Interesting Story on – What's your take?


There was an interesting story on today about terminally ill cancer patients and end-of-life care. The story discussed a recent federally funded study that showed only 1/3 of the participants had discussed end-of-life care with their doctors and looked at what happens to patients if they are or are not asked what kind of care they’d like to receive if they were dying.

You can read the whole story here. We’d be interested to hear what you think so give it a read and leave us your comments.


  1. Jennifer says:

    I wish I had the opportunity to have had a more frank discussion with my dad about the “what if’s?”. He always told my sister and I that he didn’t want to live in a vegetative state so we thought “ok” not realizing that there was way more to that question than any of us realized.

    My dad went in for esophageal cancer surgery and after 14 hrs and a mistake made by the doc he was left in a coma due to lack of oxygen from the surgery.

    We never anticipated a medical error let alone having to decide “when do you make the decision to pull the plug?”

    We stayed by my dad’s side 24/7 for 37 days. He was in ICU, in critical condition and on life support the whole time. Some days were good, some days were scary. Because he was in ICU and on life support for so long he started contracting different medical issues. He’d battle one and win and then another would show up the next day. It was never ending. My dad fought hard to live, he moved his head, blinked his eyes and we just didn’t know if he knew we were there and if he could understand us. He couldn’t survive going into a full body scan because he needed all his life support machines and it was too risky for him.

    Twice during his 37 days in a coma we forced the docs to take him off all medications to see if he’d come out of his coma. The first time he didn’t and it took nearly 2 painful days of watching him in pain. The 2nd time we tried he came out within 4 hours and he could see us and we think he understood but it was so hard to tell because he still required medication.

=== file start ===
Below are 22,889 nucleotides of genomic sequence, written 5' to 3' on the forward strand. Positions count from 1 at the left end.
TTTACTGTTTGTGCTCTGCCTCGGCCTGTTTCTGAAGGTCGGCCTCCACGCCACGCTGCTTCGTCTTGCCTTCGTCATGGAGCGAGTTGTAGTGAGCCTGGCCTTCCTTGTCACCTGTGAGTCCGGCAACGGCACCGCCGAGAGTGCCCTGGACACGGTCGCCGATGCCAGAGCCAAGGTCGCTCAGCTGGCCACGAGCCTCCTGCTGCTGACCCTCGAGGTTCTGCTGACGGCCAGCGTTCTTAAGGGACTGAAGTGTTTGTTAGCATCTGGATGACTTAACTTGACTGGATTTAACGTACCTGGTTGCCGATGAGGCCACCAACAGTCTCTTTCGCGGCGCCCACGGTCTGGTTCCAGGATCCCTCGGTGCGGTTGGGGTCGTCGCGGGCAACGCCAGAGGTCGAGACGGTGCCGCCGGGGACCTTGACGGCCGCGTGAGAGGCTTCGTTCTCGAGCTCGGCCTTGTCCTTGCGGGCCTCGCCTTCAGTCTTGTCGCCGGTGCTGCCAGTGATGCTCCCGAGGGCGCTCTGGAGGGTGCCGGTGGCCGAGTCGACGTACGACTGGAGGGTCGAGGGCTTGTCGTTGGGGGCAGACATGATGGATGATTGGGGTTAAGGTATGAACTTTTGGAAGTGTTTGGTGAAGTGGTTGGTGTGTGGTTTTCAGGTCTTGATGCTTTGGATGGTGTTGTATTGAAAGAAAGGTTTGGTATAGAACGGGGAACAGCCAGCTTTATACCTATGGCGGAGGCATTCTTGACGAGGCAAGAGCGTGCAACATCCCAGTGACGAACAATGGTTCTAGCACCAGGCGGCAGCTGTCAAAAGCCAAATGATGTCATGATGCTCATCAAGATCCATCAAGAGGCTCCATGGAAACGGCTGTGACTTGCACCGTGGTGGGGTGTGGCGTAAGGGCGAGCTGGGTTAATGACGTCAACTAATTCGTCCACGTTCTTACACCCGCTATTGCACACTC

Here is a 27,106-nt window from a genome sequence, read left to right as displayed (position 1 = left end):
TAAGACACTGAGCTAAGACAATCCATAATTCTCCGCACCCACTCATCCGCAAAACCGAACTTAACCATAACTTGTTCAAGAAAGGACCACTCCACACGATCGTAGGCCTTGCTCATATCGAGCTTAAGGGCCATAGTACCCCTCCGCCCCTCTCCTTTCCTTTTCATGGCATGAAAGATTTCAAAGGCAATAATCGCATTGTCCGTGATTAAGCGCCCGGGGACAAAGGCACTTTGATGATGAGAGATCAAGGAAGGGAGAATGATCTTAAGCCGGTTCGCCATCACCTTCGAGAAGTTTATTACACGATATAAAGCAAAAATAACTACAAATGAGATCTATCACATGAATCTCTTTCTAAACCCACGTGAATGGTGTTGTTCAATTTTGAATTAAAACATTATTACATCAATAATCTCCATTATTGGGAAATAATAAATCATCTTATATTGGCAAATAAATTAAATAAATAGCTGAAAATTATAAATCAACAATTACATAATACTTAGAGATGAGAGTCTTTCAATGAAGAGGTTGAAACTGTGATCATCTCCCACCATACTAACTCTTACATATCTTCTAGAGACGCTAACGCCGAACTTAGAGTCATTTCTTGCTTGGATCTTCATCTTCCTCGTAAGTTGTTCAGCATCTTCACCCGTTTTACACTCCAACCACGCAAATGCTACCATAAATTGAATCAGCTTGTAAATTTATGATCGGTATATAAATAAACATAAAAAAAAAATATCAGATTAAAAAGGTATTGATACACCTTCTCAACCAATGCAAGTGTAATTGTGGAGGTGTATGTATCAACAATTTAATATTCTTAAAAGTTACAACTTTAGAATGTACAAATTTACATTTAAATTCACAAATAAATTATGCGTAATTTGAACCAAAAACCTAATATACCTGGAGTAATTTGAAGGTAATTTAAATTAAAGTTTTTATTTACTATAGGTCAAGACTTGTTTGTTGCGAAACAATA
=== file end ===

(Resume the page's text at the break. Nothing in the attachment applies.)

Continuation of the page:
We made the decision after 3 doc conferences with the surgery/ICU team to let him go on his own terms. It was the most difficult decision and most painful time of my life. I had to make the decision for my dad and watch him pass before my eyes. He left us after 3 hrs and thankfully he wasn’t in pain.

    If it was my decision alone I would have taken him home to be with me and be on a machine – I didn’t care, I selfishly wanted my dad not to die and I didn’t want to make that decision. Unfortunately we have a large family and it was a very very difficult decision. Some family members (ie his new wife) never spent time with him and wanted to pull the plug, my sister and I were with him 24/7 and ended up being the ones that didn’t want to pull the plug but chose to be by his side when he passed.

    Seconds before my dad passed, I kissed him, thanked him for being such a wonderful dad and opened the hospital drapes and told him he could be free. The lifesupport machine sounded as if he died and I kissed him one more time. Then a few seconds later, he came back to life for another few minutes and I just held him and kissed him on his forehead.

    There are so many things I would have liked to ask him but I am comforted to know that my sister and I loved him unconditionally and he knew that as he loved us just as much. As hard of a decision as this I’ve learned there is never a “good time” to decide as it requires many factors in the decision making and each situation is different.

    I hope no one ever has to lose a loved one through a decision like this.

  2. Wendy Wilkie says:

    I am currently battling Stage IV breast cancer in my liver and bones. I am 51 yrs old. I think everyone needs to know more about Hospice, what it is and what it can do both for the patient and the family. However, I don’t believe the Doctors should be “forced” by a government ruling. They (the Doctors and medical community) need to be educated regarding the findings in the article.

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